You can definitely see what MachineGames went for when making this game. It is a love letter to classical shooters in general, and the Wolfenstein franchise’s legacy specifically.
One of the places where this is evident is in its level design. Even if they are technically linear, they offer great room for exploration, alternative paths to completion (though not to the extent of say Deus Ex), and plenty of secrets and hidden supplies.
The latter point is what harkens most back to the classical shooters era. Games like Wolfenstein 3D, Duke Nukem, or Doom had the player relying on thorough exploration and observation to obtain the health and ammo necessary for survival, which required taking intricate paths through the carefully designed levels. One of the reasons modern shooters adopted a regenerative health model was to simplify that level design, and concentrate on spectacular set pieces. The New Order uses a hybrid system where the player will regenerate a little health (up to 20 points) but healing back to full strength requires you to scavenge for medikits in dark corners, or slice open metal crates with your laser cutter. (Oh and speaking of Wolfenstein 3D, sleep on the dirty mattress at the top of your hideout in the game, I dare you.)
Moreover some of the best weapon upgrades are completely optional and require you to actively seek them out. You WILL miss some stuff on your first playthrough. The levels also hide collectibles including Enigma codes that, pieced together, unlock special gameplay modes. All these together add greatly to the game’s replayability.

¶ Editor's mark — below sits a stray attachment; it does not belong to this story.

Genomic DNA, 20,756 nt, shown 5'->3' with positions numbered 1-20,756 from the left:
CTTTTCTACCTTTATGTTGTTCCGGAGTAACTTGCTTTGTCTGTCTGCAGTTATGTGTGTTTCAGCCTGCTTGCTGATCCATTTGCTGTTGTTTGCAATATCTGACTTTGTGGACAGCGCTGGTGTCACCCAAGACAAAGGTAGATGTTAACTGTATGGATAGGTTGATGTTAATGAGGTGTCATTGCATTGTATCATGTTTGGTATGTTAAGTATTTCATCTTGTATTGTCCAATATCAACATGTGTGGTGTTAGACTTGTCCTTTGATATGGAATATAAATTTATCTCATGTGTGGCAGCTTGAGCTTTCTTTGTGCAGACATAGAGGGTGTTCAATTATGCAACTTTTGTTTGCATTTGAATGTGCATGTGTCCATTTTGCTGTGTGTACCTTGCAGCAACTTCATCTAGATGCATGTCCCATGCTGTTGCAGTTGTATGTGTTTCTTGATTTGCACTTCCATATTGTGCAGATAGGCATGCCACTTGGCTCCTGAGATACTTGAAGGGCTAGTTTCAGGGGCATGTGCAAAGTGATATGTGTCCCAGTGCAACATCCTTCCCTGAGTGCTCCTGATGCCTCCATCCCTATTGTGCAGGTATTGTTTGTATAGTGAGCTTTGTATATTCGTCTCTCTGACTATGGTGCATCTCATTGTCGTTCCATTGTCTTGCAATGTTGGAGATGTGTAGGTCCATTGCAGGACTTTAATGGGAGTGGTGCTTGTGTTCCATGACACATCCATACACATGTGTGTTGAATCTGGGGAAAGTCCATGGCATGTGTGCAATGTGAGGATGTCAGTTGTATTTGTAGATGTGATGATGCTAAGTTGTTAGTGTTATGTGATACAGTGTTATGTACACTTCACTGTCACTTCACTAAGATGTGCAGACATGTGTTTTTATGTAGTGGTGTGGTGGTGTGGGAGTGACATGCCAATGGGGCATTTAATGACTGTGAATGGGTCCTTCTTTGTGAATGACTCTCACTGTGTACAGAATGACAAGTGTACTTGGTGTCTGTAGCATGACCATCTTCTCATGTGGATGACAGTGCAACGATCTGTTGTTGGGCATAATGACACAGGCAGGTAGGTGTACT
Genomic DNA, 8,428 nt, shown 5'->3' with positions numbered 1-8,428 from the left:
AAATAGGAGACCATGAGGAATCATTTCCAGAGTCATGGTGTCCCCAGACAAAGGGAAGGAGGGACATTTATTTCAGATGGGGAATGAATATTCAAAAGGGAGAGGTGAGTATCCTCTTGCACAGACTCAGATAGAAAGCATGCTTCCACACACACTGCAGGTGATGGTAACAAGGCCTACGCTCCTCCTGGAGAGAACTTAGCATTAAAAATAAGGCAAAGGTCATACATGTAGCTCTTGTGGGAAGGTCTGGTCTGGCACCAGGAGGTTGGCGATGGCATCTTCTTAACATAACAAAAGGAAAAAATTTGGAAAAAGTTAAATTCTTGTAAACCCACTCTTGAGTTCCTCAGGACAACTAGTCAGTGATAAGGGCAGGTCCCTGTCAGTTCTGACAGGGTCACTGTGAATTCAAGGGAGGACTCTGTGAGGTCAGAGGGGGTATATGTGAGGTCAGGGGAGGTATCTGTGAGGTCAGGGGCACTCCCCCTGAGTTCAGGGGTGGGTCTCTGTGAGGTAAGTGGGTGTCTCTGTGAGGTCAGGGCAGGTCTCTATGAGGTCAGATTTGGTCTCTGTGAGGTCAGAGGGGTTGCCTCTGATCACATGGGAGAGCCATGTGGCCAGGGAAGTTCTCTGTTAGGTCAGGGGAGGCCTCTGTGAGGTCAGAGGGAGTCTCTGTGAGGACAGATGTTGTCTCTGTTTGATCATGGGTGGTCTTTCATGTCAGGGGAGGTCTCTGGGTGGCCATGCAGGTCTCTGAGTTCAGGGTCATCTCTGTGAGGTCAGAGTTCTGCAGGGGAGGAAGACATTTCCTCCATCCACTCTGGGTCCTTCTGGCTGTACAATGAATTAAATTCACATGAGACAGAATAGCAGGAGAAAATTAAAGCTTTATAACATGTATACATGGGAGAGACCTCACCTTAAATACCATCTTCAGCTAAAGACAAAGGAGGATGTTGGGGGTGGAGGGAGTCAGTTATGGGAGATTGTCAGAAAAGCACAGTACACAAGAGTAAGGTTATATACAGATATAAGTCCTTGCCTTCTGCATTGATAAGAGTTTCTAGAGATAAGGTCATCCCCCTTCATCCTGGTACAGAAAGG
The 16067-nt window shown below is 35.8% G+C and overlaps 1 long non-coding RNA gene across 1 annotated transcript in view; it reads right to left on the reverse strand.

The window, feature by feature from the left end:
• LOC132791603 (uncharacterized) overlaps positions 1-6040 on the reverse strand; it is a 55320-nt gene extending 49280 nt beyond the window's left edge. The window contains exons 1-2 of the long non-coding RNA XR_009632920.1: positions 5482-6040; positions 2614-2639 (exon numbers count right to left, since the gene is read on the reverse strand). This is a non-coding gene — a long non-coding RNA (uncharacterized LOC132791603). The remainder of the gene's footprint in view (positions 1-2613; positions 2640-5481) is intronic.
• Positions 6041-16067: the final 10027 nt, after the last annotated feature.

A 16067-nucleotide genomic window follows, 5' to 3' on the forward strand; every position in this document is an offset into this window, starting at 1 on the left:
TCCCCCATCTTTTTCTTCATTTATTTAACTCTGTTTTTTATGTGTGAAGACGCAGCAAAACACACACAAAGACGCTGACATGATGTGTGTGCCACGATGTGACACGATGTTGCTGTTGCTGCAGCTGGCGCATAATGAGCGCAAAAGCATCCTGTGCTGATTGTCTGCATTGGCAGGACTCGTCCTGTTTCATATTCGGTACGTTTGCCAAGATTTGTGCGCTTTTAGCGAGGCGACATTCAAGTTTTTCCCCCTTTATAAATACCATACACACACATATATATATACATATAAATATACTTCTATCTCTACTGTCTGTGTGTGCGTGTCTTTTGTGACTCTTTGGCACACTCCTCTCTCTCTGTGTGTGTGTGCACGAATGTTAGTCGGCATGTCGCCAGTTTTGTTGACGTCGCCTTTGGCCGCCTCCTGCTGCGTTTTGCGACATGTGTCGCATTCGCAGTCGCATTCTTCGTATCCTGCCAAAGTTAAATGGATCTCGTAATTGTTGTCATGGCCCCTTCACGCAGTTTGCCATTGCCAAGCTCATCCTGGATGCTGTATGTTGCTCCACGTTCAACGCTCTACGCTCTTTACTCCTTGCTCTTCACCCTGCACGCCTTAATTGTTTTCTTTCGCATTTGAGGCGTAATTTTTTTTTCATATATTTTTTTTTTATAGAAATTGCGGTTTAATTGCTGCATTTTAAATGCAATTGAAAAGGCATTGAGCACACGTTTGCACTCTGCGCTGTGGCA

The weapons are decently varied and versatile, all of them using quite diverse alternate fire modes (seemingly in homage to Painkiller). In addition, all of them can be dual-wielded, from knives to automatic shotguns, allowing for many satisfying ways to vaporize Nazis.
There’s also a stealth system involved, though that’s pretty basic. It boils down to sneaking up behind troops and performing knife kills, or picking them off from afar with thrown knives or silenced pistols. There are also Commander-enemies on some maps that must be taken out, preferably quietly, lest they call for reinforcements. You cannot move bodies or anything of the sort, but it doesn’t matter because enemies don’t react to the sight of fallen comrades.
One more point of note for the game is the perk system. Persistent character upgrades like ammo capacity or speed with dismounted turret weapons and such can be acquired by performing a set of tasks, in a manner similar to achievements, though I must give the game praise for integrating it quite intelligently into the core gameplay, not making it feel artificial and disconnected like achievements usually are.